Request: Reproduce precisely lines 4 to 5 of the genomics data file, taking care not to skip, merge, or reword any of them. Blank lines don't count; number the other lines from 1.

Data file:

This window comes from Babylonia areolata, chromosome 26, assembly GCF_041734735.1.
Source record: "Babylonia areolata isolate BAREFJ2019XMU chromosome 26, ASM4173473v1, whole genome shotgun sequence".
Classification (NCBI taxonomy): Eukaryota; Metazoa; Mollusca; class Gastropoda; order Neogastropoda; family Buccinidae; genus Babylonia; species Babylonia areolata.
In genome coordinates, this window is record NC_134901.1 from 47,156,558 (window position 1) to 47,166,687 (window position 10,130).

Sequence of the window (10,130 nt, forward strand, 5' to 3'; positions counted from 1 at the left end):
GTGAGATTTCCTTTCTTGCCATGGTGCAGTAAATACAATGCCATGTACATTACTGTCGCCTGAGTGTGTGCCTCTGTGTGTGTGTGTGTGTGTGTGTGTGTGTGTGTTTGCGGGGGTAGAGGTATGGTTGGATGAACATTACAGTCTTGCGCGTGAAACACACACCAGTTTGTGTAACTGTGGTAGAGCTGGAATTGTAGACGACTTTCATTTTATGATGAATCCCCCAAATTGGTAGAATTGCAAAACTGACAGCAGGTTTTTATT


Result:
In genome coordinates, this window is record NC_134901.1 from 47,156,558 (window position 1) to 47,166,687 (window position 10,130).

Sequence of the window (10,130 nt, forward strand, 5' to 3'; positions counted from 1 at the left end):